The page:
When researching the effects medicine has on a living organism or when trying to track how a disease is contracted and spreads throughout the body or when just simply wanting to test an observation in nature within a controlled and reliable setting, the scientific community has the greatest thanks to offer to the model organisms. While it was a collective decision on which organisms should be given such a title, their innate capabilities more than make them stand out. They act as the perfect representations for broader species beyond themselves or as active and responsive partners in chemical testing. Regardless of how they are ultimately used, these models have proven to be the best of the best for one field of study or perhaps many.

In this sequel to the prior article, we will be covering yet another set of critical model organisms, their history, and how they have contributed to the progression of science and the world as a whole. In some cases, they may manage to overlap, but model organisms almost always have unique niches that only they can fill due to their biology. Let us start with one of the most well known of the models throughout the past several centuries.

Mus musculus: The Human Disease Model Organism

The humble mouse has much to brag about. While its original inclusion among model organisms may have been a product of fickle chance, it has proven its viability in the races over the decades since. But we should start at the beginning, the beginning of genetics in particular.

Though Gregor Mendel’s groundbreaking research was lost for quite a long time after its completion, two full decades after his own death, its resurfacing in 1900 would create a revolution. The process of Mendelian inheritance would undermine many of the long-standing beliefs about biology at the time and would usher in an age that led directly to the discovery of DNA half a century later. Those early papers though, especially in the years up through 1905, were a rush, as multiple famous scientists tried to be the first to find new insights into the world around them and to be the first to find a stable model organism to represent genetic change.

The most famous outcome of this time period were a series of papers by Lucien Cuénot, who chose mice to be the first example of such inheritance. At the same time, William E. Castle started looking into coat color inheritance in the same species, even though he had been prior and would be after a mainstay in Drosophila genetic research. Those same teams would discover up through 1910 that if they wanted to have a pure and expressive example of visual phenotypic inheritance, then they needed to make homozygous strains for only the one set of dominant or recessive genes, to remove the possibility of heterozygous combinations occurring. The only way they found to ensure this was the method of inbreeding.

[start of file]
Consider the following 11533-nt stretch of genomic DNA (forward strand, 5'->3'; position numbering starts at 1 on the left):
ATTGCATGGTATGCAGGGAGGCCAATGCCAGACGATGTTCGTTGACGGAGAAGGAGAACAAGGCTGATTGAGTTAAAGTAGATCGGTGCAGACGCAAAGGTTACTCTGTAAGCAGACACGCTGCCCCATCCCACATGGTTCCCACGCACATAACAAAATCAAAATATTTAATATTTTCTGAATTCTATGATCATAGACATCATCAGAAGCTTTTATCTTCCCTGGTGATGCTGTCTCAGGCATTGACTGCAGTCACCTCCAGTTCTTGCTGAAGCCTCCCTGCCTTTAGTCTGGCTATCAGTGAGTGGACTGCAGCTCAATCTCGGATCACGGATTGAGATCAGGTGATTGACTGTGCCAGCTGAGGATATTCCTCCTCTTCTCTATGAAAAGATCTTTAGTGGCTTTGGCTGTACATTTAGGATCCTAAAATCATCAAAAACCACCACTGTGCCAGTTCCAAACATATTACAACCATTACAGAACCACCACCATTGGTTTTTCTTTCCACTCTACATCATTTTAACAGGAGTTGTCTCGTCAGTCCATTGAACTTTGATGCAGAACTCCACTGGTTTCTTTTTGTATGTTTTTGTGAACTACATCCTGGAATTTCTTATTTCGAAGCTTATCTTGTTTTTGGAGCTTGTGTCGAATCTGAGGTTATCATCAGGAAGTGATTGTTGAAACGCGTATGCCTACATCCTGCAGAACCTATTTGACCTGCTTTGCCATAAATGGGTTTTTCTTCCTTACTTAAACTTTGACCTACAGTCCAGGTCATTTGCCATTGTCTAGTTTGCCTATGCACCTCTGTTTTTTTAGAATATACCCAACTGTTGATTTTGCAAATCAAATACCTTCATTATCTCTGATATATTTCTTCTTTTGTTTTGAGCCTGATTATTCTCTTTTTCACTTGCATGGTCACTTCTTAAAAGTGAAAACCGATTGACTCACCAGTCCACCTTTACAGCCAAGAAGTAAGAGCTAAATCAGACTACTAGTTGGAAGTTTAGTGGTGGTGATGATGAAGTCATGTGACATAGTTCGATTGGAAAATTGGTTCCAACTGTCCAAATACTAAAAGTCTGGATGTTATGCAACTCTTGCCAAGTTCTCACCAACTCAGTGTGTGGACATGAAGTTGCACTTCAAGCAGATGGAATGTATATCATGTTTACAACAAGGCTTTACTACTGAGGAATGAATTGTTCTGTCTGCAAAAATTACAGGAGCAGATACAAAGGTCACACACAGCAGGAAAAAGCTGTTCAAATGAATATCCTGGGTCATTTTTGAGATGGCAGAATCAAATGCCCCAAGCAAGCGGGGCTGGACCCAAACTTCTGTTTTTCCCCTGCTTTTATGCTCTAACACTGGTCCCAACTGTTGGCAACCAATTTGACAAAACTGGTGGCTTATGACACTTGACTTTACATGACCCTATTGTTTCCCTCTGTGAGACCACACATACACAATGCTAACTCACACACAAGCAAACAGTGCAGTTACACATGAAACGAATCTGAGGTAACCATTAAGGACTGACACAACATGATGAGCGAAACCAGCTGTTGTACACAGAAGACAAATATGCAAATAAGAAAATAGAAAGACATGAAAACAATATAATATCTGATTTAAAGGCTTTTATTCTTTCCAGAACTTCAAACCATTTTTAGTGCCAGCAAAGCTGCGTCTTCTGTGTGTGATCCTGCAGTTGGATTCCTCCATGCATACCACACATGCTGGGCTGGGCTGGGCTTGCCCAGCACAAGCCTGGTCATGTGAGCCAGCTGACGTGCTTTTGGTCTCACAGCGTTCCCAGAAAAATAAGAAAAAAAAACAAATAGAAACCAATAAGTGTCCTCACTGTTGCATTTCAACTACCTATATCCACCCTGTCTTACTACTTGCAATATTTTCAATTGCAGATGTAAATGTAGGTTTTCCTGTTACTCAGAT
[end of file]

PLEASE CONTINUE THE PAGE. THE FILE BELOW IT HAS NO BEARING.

The first inbred strain of mice was produced by C.C. Little in 1909, where he managed to create a population of mice with homozygous traits for brown fur. There was no color invariance in the line, proving he had successfully stabilized the inheritability of the trait. This DBA line would be the first of many to follow and with more complicated traits to boot, but this was the starting point of the mouse genetics period of history. C.C. Little himself would prove the foundation for something much bigger than he likely realized in his early days working with mice at Harvard University.

Characteristics of Mice

There are several factors that play into the usefulness of mice as model organisms and that also act as barriers to the results of experiments being perfectly transferable to human beings. The first and most obvious of these is the difference in size between our two species. Humans stand, on average, at about 2500 times the mass of your common house mouse. This results in a change in metabolic rate and of our ingrained techniques for obtaining food, so studies that focus on metabolic changes have to be careful when generalizing impacts.

Thermoregulation and heat loss at different sizes also comes into play, along with nutrient demand for keeping up the energy of mice bodies versus human bodies. It is well known that mice have higher metabolic functionality, causing increased liver and kidney breakdown of toxins, along with requiring higher amounts of food in relation to body mass. This, in turn, also causes changes on the cellular level. Mice feature higher amounts of mitochondria and also have a higher amount of certain fatty acids that make up the plasma membrane of their cell walls and their organelle membranes.

Their differing speed of maturation and subsequent reproductive cycle also inhibits certain kinds of reproductive studies, while also making mice incredibly convenient for studies involving rapid production of new generations and the effect of compounds over generations. It is common for lab strains of mice to be bred for higher fertility to benefit from this as well. They also are set to consume a different diet, usually high in grains, which alters their gut microbiomes as compared to humans.

Complicated disparities involving unknown chemical metabolism and immune system cells in mice means that toxicology results can be misleading when compared to humans, which is why multiple model organisms are suggested in order to ensure toxicology testing has the same impact on multiple species. Being closer to the ground also means having a higher exposure to inhalation of pathogens, which is why mice have higher densities of lymphoid tissues leading to their lungs, in order to block out harmful microorganisms.